Measuring Environmental Impact

Green ICT and ICT for Sustianability


The everyday actions we perform or engage ourselves in performing such actions have an environmental impact. The activities may be consuming electricity, driving a vehicle, cooking food, travelling and other similar acts. The amount of carbon dioxide ($CO_{2}$) emitted during these actions is one way of measuring environmental impact. This metric is also known as carbon footprint.

The carbon dioxide ($CO_{2}$) is one of the greenhouse gases. Other examples of greenhouse gases are methane, nitrous oxide, ozone, to name a few. A broader term called Greenhouse gas (GHG) emission is also used frequently to measure the environmental impact of an activity or an artefact such as a building, organization, gadgets etc.

The greenhouse gas emission considers all other gases, including carbon dioxide, methane, nitrous oxides and others. The increase in the amount of carbon dioxide or other greenhouse gases is one of the prime reason behind global warming or climate change. The $GtCO2e$ is commonly used to express the emitted greenhouse gas in ton carbon dioxide equivalent.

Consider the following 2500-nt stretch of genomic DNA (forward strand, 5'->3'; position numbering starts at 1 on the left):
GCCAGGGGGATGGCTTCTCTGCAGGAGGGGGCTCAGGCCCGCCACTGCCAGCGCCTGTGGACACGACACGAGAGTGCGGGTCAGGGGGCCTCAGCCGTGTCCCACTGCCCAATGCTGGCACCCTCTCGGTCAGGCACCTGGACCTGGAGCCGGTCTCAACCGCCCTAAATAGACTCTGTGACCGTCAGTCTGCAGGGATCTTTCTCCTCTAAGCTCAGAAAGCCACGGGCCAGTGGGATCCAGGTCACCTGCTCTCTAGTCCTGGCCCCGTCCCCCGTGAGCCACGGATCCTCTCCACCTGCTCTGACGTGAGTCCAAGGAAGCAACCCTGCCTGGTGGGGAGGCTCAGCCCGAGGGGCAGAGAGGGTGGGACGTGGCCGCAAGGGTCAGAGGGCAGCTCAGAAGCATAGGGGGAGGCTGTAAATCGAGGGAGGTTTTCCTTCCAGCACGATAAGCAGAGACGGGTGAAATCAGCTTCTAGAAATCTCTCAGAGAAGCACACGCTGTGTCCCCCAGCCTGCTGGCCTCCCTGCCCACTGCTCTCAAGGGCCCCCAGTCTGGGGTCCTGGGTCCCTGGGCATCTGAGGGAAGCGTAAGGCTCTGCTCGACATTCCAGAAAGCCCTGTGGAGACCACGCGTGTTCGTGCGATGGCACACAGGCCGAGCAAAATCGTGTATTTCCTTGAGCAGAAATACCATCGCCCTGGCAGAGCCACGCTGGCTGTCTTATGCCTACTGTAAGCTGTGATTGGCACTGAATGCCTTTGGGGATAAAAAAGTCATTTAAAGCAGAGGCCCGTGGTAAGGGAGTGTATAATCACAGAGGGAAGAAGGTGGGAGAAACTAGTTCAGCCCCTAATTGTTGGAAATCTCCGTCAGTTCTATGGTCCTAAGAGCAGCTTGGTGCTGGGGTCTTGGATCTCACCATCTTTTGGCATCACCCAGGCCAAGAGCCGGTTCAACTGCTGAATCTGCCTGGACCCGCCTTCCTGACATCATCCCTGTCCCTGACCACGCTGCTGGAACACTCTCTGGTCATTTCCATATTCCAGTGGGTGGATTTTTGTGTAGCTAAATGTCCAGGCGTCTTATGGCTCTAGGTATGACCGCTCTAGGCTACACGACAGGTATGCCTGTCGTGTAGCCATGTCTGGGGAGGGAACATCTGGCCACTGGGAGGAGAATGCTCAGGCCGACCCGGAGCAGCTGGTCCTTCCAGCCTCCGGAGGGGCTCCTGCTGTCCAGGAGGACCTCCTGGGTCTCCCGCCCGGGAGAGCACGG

Besides the green-house gas emission, some of the other metrics used to measure environmental impact are:

  1. Energy Generation Mix: It refers to combining the various primary energy sources used to meet energy needs in a given geographic region. It includes fossil fuels, nuclear energy, and many renewable energy sources. These primary energy sources generate power, providing fuel for transportation and heating and cooling residential and industrial buildings.

  2. Water Use or Water Footprint A water footprint shows the water consumption by people. The water footprint of an individual, community or business is defined as the total volume of freshwater used to produce the goods and services consumed by the individual or community. Analysts

    can calculate a water footprint for any well-defined group of consumers such as an individual, family, village, city, province, state or nation.

  3. Water pollution amount of polluted water generated by a community often expressed in litres.

  4. Waste Generation The waste generated by a community and expressed in Kg.